Rohingya refugees in Bangladesh three years after their exodus

Bangladesh

Hundreds of thousands of Rohingya are living in Bangladesh after fleeing targeted violence in Myanmar.

Cox’s Bazar district in Bangladesh has hosted Rohingya refugees fleeing targeted violence in neighbouring Myanmar's Rakhine state since 1978. The latest violence, which began in August 2017, has provoked an unprecedented exodus, forcing hundreds of thousands of people to live in camps with deteriorating conditions. Around 860,000 Rohingya refugees live over a surface of 26 square kilometres.

At present, we are providing medical care in two districts: Dhaka and Cox’s Bazar, while working to maintain our regular medical response. The current intervention in Cox’s Bazar started in 2009, when Kutupalong field hospital was established to serve both refugees and the local community.

In August 2017, we scaled up activities and now run nine health facilities across Cox’s Bazar district, including three hospitals, three primary health centres and two specialised clinics. 

Médecins Sans Frontières (MSF) teams are responding to the coronavirus COVID-19 pandemic in Bangladesh.

Why are we here?

Our activities in 2021 in Bangladesh

Data and information from the International Activity Report 2021.

MSF in Bangladesh in 2021 In Bangladesh, Médecins Sans Frontières (MSF) runs healthcare programmes for refugees in Cox’s Bazar, who fled recurrent targeted violence in Rakhine State by the Myanmar military, and for vulnerable communities in Dhaka’s slums.
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In 2021, we also supported the COVID-19 response.

COVID-19 emergency response
Between July and October, we set up and ran an emergency 16-bed COVID-19 treatment centre for people with moderate-to-severe symptoms. MSF also supported the only government-run vaccination campaign in a refugee setting in Bangladesh, and assisted with staff recruitment and training.

Cox’s Bazar
Across 10 facilities, we provide a range of specialist healthcare to address some of the vast health needs of more than 920,000 Rohingya refugees living in the camps, as well as a growing number of patients from the host community. Services include general healthcare, treatment of chronic diseases, such as diabetes and hypertension, emergency care for trauma patients and women’s healthcare. We also upgraded water and sanitation in the camps.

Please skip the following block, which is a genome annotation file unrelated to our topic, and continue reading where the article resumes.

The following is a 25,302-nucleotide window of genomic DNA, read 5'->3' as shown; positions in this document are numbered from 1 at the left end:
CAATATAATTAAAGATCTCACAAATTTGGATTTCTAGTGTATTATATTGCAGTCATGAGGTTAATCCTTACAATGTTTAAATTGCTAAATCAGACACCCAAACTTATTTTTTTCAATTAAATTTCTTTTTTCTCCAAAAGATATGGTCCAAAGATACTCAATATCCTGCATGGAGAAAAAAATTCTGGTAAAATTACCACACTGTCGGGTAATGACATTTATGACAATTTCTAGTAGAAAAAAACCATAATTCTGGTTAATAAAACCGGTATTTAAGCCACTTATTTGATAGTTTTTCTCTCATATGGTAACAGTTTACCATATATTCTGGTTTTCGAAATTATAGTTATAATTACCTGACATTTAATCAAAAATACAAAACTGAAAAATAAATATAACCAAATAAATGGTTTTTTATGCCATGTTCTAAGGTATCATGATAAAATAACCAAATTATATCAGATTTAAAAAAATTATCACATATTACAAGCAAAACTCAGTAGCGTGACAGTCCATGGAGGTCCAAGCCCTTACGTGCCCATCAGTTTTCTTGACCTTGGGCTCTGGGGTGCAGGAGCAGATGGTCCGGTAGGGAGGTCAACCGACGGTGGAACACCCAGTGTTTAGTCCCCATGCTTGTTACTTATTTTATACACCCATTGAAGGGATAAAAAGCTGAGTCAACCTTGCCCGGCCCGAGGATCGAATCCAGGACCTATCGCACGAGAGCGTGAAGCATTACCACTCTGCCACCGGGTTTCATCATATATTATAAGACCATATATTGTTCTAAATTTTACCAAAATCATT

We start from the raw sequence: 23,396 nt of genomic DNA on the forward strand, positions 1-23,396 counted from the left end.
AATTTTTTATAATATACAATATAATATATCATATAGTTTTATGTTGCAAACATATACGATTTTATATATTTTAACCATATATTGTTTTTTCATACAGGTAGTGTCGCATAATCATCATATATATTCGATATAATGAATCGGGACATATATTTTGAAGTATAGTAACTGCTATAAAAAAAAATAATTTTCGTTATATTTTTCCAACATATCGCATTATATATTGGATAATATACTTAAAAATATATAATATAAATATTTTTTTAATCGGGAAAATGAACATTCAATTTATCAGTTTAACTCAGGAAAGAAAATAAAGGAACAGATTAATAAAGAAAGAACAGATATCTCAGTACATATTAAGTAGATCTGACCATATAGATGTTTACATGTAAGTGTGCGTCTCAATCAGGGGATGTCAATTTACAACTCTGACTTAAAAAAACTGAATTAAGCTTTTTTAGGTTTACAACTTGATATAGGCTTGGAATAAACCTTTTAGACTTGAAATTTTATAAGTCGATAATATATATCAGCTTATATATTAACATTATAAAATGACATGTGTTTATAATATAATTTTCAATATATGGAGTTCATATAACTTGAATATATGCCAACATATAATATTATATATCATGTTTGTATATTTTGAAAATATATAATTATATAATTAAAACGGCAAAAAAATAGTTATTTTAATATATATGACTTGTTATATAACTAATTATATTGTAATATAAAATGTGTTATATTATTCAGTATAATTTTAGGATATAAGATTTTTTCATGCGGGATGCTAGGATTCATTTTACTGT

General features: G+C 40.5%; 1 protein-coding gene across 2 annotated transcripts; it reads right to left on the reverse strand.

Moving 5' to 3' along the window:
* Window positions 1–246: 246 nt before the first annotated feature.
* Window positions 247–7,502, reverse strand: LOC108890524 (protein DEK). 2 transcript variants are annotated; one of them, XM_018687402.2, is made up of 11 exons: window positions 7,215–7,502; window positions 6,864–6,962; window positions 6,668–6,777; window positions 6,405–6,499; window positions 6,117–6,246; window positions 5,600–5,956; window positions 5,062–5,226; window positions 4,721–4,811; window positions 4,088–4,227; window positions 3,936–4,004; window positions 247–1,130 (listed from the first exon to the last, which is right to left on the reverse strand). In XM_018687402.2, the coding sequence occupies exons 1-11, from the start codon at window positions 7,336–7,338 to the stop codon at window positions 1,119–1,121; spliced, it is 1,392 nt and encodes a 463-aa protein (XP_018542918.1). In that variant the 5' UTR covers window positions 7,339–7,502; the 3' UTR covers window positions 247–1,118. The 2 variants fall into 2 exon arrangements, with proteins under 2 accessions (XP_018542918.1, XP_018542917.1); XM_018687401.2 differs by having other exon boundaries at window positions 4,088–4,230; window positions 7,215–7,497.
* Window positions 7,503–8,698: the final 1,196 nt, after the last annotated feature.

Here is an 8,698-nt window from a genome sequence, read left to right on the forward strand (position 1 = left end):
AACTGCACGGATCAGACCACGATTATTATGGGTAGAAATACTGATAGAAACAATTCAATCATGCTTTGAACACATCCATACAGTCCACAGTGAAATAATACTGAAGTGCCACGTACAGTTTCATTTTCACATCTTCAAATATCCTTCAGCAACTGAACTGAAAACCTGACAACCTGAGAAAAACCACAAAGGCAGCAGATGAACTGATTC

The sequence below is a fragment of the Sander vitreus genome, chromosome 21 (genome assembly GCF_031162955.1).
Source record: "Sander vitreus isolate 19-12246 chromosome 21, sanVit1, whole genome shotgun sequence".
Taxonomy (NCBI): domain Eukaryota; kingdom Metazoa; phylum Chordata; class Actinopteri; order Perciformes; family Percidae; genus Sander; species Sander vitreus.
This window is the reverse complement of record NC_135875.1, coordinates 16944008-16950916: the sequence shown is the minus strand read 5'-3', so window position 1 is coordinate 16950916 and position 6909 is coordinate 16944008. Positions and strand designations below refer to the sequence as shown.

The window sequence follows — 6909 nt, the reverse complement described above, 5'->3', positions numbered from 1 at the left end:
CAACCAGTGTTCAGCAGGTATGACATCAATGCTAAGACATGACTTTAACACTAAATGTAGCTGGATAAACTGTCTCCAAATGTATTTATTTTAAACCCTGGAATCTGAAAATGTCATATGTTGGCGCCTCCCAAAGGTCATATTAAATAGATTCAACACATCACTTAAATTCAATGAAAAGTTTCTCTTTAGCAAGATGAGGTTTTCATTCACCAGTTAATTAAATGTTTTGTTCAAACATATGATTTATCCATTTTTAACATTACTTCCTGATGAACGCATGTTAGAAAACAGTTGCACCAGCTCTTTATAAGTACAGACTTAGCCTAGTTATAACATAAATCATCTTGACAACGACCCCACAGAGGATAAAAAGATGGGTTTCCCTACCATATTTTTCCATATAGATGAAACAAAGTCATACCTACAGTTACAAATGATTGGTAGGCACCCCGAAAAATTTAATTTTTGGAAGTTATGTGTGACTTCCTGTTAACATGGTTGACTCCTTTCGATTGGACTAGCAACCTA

In 2021, our teams continued to witness the medical consequences of deteriorating camp conditions. Dire water and sanitation services, fires, flooding and movement restrictions all affect the ability of Rohingya to live in dignity. MSF is the largest provider of specialist psychiatric care for people suffering from severe mental health conditions, such as psychosis and anxiety disorders, which often stem from living in the camp environment and a sense of hopelessness about their future.

During the year, we handed over some of our activities to local organisations, including an extensive water network powered by solar energy.

Kamrangirchar
We run two clinics in Kamrangirchar district, in the capital, Dhaka, offering reproductive healthcare, and medical and psychological treatment for victims of sexual and gender-based violence.

We also provide occupational health services, which include treatment for workers diagnosed with diseases linked to their work environment, as well as preventive care and risk assessment in factories. Our medical assistance is tailored to the needs of people working in extremely hazardous conditions.

 

In 2021
 
Bangladesh

Team returns to projects after bomb blasts

Project Update 30 Aug 2005
 
Bangladesh

Five hour hikes common when assisting remote populations in Chittagong hills

Project Update 19 Jul 2004
 
Myanmar

Thousands of refugees harassed to return to Myanmar

Press Release 17 Sep 2003
 
Neglected diseases

New drug for visceral leishmaniasis is first step in tackling neglected diseases - but much more must be done

Press Release 21 Jun 2002
 
Rohingya refugee crisis

Ten Years for the Rohingya Refugees: Past, present and future

Report 1 Apr 2002
 
Rohingya refugee crisis

Rohingya refugees - testimonies

Project Update 1 Apr 2002

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4 December 2018